Critics’ Picks

Moritz Grimm, Schlaftablette (Sleeping Pills), 2016, glazed ceramic, glass container, two snails, produce, cardboard, duct tape, 11 3/4 x 23 5/8 x 11 3/4".


Moritz Grimm

Natalia Hug
Jülicher Straße 14
November 4–December 10

Eve is the name of humanity’s Urmutter, or first mother. Eve also stands for temptation. Both the original mother and attraction are motifs in the exhibition “EVA” by the young artist Moritz Grimm. The title of the show was borrowed from the artist’s partner’s mother, who died before Grimm could meet her. However, he did move into her furnished apartment. Enticement and the mother, especially of one’s own girlfriend, are subjects upon which many would founder. Not so for Grimm. For he turns the topic toward the fairy-tale-like, bringing the gruesome and the fantastic—which together constitute the arc of suspense of most fairy tales—consciously into play.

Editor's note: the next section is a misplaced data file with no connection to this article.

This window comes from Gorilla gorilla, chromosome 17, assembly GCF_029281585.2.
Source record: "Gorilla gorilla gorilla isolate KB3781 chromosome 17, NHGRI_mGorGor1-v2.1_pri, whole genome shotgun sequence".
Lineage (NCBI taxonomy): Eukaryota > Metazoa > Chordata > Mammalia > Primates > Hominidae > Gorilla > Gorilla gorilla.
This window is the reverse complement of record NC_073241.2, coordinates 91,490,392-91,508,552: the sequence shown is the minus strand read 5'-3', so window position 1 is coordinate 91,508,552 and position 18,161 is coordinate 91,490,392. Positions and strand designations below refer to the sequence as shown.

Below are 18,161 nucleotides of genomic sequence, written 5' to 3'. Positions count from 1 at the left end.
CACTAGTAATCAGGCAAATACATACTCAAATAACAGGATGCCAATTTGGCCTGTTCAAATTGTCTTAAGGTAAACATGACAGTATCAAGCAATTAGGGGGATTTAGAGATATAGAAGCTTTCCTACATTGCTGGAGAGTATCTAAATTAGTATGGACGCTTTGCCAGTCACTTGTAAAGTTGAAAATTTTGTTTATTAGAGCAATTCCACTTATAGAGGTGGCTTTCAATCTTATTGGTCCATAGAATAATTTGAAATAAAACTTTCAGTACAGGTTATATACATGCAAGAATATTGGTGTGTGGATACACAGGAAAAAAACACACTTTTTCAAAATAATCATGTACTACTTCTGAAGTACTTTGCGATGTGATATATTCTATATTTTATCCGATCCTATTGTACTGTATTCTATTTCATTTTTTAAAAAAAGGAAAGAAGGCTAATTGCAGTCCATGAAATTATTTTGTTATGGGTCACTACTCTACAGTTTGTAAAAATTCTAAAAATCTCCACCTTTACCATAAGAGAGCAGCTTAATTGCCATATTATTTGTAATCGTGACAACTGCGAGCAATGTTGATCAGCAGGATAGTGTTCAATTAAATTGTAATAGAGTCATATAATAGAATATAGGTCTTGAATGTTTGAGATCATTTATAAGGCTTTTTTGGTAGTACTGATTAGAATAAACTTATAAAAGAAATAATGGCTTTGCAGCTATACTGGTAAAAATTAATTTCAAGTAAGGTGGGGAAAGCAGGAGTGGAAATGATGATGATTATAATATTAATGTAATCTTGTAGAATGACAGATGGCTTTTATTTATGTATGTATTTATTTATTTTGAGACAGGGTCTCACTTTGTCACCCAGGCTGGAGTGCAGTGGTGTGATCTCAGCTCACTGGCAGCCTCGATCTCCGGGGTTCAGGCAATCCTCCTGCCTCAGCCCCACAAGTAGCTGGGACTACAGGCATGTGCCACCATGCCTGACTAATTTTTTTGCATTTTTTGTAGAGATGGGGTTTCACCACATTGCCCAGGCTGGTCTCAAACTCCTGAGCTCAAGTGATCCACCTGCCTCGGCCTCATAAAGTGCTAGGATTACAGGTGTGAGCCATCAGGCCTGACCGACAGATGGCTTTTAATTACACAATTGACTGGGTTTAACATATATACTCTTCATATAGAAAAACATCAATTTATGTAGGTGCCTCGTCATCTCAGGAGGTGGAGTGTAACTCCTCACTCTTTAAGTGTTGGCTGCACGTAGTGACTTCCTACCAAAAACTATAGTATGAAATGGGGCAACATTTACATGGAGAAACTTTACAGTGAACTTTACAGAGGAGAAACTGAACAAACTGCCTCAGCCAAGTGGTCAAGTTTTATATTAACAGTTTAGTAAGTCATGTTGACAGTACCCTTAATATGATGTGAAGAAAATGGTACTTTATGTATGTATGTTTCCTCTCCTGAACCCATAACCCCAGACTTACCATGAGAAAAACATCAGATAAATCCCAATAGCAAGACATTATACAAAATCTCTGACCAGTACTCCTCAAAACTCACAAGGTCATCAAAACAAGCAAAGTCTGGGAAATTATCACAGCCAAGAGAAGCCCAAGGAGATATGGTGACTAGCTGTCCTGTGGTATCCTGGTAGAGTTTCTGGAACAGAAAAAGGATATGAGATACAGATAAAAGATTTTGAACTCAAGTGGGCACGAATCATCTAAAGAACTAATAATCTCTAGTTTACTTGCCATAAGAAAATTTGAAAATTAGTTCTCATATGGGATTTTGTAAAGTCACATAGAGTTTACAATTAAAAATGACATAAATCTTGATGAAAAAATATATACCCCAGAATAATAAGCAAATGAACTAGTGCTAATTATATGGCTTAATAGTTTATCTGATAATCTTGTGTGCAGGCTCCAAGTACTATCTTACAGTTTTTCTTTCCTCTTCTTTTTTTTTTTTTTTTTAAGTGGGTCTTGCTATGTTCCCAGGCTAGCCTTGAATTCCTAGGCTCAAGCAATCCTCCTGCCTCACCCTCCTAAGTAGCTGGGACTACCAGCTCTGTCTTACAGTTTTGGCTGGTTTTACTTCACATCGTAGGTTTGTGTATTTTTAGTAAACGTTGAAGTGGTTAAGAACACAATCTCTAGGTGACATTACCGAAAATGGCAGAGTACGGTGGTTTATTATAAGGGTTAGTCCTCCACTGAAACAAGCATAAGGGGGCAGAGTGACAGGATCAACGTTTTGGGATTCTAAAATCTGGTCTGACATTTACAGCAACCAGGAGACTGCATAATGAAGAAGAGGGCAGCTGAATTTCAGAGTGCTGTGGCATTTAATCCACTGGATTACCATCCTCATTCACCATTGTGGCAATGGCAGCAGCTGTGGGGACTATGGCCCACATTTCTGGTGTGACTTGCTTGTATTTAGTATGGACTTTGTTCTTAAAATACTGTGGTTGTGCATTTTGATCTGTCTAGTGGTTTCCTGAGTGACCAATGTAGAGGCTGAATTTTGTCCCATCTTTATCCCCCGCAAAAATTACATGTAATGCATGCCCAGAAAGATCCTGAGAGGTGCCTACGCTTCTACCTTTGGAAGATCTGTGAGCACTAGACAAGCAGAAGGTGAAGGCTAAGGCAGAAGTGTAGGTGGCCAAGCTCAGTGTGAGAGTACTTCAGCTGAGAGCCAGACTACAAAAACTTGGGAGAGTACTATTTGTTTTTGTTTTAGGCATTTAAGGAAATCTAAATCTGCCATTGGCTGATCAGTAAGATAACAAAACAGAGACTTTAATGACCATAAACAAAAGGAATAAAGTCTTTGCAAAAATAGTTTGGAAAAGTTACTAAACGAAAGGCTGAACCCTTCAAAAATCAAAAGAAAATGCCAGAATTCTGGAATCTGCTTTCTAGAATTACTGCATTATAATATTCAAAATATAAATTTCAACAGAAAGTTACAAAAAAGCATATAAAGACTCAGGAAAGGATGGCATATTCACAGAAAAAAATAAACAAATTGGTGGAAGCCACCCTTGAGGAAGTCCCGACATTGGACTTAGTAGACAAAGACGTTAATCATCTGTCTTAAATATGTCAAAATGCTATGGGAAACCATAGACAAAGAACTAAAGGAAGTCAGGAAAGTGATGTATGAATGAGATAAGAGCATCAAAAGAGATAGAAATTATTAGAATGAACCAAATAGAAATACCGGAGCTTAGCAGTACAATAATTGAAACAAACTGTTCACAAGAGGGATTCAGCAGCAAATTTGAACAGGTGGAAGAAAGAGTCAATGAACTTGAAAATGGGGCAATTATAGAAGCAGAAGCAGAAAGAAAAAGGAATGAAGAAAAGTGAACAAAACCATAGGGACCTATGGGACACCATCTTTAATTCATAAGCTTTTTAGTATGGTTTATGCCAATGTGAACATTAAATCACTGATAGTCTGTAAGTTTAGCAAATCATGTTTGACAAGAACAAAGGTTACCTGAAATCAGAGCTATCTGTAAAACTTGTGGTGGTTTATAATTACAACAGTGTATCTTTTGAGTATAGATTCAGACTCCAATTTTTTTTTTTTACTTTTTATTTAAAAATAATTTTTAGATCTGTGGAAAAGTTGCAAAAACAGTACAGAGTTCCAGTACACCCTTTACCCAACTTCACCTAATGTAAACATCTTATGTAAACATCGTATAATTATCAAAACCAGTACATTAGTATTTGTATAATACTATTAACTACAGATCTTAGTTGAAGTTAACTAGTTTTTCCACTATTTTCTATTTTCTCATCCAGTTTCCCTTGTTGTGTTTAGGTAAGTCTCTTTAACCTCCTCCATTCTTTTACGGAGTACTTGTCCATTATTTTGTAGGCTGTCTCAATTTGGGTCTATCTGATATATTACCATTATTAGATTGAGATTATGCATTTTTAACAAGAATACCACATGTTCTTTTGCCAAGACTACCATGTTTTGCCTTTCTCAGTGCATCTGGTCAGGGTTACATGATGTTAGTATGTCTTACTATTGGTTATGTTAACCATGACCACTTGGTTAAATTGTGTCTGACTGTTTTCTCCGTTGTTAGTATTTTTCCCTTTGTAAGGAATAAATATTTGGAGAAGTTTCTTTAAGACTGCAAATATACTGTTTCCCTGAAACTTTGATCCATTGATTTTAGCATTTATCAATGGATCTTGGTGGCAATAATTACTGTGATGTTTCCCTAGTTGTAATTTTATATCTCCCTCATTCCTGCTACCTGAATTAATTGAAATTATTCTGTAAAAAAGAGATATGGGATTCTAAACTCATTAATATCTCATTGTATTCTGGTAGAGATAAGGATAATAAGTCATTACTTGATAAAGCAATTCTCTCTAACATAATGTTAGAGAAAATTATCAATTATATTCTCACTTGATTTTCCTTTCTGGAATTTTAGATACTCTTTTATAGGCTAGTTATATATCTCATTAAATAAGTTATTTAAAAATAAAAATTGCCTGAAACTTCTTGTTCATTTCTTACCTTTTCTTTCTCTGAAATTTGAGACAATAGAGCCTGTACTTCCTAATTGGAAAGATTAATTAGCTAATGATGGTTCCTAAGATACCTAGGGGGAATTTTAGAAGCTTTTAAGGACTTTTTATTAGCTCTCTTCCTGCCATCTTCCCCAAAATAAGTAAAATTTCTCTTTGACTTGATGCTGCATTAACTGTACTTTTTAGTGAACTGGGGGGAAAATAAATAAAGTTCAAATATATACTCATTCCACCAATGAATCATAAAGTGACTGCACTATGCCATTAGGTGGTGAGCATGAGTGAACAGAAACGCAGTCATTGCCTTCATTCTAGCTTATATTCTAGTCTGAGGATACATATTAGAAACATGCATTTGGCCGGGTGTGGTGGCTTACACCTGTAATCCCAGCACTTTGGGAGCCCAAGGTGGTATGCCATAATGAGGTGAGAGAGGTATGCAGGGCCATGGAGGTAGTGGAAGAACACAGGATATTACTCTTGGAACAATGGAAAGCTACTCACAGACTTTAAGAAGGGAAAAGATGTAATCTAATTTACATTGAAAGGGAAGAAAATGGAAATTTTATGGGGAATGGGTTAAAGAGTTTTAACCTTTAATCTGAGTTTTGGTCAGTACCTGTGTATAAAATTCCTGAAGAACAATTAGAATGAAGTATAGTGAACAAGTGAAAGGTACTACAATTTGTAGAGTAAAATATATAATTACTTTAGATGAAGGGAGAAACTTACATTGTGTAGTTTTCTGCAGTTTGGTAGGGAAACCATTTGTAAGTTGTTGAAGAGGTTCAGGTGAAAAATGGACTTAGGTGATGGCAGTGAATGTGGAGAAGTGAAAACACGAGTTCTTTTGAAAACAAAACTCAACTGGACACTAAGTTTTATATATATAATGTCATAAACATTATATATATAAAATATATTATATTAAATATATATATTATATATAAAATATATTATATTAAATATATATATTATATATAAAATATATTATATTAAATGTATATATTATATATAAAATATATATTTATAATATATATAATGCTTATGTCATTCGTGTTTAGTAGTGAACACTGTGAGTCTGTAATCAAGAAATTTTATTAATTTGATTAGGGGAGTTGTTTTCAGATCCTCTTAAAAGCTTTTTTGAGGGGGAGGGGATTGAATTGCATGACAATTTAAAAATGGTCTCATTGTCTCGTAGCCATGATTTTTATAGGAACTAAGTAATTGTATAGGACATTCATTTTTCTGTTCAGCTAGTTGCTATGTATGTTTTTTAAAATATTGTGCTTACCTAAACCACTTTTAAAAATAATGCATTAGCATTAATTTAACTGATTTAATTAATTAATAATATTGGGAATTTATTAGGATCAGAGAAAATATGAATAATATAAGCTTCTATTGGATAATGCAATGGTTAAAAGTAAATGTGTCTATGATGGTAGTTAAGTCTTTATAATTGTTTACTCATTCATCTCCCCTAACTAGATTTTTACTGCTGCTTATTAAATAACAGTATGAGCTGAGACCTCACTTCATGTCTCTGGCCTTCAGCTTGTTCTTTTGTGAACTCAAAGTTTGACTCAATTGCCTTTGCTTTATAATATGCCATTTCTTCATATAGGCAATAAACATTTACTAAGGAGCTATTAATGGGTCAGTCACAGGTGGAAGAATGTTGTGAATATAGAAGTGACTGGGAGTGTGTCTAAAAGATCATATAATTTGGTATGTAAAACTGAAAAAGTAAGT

Thus, the dead mother formed from clay sleeps on a real lawn in a glass display case. She is reminiscent of Snow White. To complete the idyll, live snails crawl around her. The real apple on the display case, however, indicates inducement. And, in fact, temptation sits in the form of a busty, naked woman on the lawn beside the vitrine. Another full-bosomed woman made of clay with thick, splayed thighs, clothed only in a jacket and headscarf, lies on a bale of hay like an apparition from cheap, homemade porn. Dreams and the brutally erotic, the stuff fairy tales are made of, enter into a bizarre alliance in Grimm’s installations and drawings, one of which fends off pathos while nonetheless bringing gruesome truths to expression—like fairy tales. Grimm is also the name of the brothers Jakob and Wilhelm, the storied collectors of German fairy tales from the beginning of the nineteenth century. Whoever so wishes can see in them the godparents of the strangely erotic phenomena of the artist Grimm.

Translated from German by Diana Reese.